The short answer is yes, definitely. Every business is different, but companies that try telematics almost never go back. Once they start using telematics, they do not want to work without it.
The benefits of using telematics do not relate to the size of a company or fleet. They do not always fully correlate to the amount of time vehicles spend driving on the road each day, either. The amount of cash a business can save through using telematics to cut costs will definitely vary depending how much of the functionality it uses. Let’s look at some examples.
If using your telematics system shows that your drivers are taking unauthorised breaks, you can add up the total you are paying them during those breaks over the course of one month. In most cases, it turns out to be more than the cost of the telematics system for the month. This means that using telematics to stamp out the unauthorised breaks is a financial win.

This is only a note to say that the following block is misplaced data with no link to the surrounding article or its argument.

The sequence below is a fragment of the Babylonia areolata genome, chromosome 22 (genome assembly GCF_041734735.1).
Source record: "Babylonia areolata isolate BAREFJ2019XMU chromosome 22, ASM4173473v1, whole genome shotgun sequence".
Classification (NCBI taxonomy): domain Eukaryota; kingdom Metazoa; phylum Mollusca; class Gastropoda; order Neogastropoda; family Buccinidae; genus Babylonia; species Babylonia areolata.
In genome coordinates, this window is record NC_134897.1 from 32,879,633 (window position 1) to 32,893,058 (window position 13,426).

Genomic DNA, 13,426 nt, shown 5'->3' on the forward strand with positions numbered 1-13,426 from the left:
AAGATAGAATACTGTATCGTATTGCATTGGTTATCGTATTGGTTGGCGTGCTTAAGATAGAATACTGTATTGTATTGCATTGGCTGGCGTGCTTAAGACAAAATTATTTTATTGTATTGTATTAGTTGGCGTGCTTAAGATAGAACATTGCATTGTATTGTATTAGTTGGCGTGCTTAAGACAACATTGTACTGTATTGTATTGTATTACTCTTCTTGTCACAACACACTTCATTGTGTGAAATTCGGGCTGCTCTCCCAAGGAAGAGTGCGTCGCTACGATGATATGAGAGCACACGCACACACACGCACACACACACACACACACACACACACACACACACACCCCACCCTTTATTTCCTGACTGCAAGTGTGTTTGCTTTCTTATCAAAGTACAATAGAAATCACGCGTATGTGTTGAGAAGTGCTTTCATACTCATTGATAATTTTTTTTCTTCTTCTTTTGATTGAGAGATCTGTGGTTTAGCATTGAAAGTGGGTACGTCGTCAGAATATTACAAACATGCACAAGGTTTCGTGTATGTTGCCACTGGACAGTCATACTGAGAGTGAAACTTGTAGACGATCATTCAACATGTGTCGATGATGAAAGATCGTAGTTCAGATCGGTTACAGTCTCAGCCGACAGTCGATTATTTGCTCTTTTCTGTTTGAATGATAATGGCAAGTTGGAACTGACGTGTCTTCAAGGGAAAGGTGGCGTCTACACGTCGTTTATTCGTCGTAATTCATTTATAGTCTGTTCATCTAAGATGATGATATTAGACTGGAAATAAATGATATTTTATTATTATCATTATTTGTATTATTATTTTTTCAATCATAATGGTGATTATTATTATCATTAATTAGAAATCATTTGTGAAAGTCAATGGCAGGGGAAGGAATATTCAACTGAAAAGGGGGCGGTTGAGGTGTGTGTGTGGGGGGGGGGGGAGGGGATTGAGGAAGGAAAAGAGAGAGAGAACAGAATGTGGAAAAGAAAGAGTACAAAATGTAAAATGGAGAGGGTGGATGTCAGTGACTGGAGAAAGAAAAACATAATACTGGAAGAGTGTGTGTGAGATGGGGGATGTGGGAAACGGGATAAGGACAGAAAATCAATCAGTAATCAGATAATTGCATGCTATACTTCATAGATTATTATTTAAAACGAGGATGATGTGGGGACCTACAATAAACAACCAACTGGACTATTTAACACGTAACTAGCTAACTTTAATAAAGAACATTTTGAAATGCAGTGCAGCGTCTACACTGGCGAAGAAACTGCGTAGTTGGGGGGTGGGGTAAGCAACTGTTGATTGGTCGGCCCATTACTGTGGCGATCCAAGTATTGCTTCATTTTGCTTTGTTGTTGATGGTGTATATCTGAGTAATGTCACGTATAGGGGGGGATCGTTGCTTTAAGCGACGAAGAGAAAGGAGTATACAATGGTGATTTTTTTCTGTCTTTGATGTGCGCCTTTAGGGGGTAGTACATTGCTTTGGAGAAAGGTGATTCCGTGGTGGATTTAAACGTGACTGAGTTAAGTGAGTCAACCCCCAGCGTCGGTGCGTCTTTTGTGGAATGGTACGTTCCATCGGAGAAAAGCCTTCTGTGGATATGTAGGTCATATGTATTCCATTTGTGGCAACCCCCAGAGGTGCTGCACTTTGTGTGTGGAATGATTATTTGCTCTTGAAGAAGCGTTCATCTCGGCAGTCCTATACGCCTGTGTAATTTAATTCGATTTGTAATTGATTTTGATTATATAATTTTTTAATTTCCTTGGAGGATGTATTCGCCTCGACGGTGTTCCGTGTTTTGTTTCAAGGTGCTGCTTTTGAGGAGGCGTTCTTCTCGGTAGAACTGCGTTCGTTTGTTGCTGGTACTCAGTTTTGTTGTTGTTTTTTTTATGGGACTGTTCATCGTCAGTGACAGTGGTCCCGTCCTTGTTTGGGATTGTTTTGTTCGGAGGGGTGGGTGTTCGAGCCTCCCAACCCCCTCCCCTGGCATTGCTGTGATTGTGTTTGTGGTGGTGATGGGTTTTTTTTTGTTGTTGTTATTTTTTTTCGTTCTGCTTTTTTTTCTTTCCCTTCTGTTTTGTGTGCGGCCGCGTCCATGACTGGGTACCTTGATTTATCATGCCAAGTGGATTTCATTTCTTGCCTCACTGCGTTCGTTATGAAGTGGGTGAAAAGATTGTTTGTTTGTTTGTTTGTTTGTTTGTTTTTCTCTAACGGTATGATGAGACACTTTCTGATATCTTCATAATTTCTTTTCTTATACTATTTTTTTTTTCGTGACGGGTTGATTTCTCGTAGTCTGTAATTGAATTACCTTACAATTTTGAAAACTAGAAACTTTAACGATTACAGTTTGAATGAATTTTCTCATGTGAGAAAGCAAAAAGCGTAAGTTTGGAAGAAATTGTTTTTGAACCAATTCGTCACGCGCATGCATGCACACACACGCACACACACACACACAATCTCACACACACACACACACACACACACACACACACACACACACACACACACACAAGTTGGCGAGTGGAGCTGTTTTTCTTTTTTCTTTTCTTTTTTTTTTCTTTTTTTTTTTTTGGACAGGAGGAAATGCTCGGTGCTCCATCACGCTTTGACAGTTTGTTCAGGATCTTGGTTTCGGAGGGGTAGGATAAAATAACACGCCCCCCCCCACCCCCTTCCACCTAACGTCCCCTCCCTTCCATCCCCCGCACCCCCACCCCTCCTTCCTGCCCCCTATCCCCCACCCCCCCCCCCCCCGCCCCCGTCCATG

A telematics system with an accelerometer can highlight and measure driving behaviours that waste fuel and put vehicles out of action more often, needing repairs for wear and tear or crash damage. If you add up how many times your business has had a vehicle off the road, and what it cost in payments to the mechanic plus hiring a replacement vehicle, chances are the telematics system can save much more money than it costs. When you add on the cost of lost business and a hike in your fleet insurance price the following year, the financial benefits of using telematics keep growing.
Stamping out risky driving by using a telematics system has the second benefit of reducing your number of insurance claims. This can reduce fleet insurance premiums by as much as 30% if the driving standards and habits are safer across the whole fleet for three years in a row.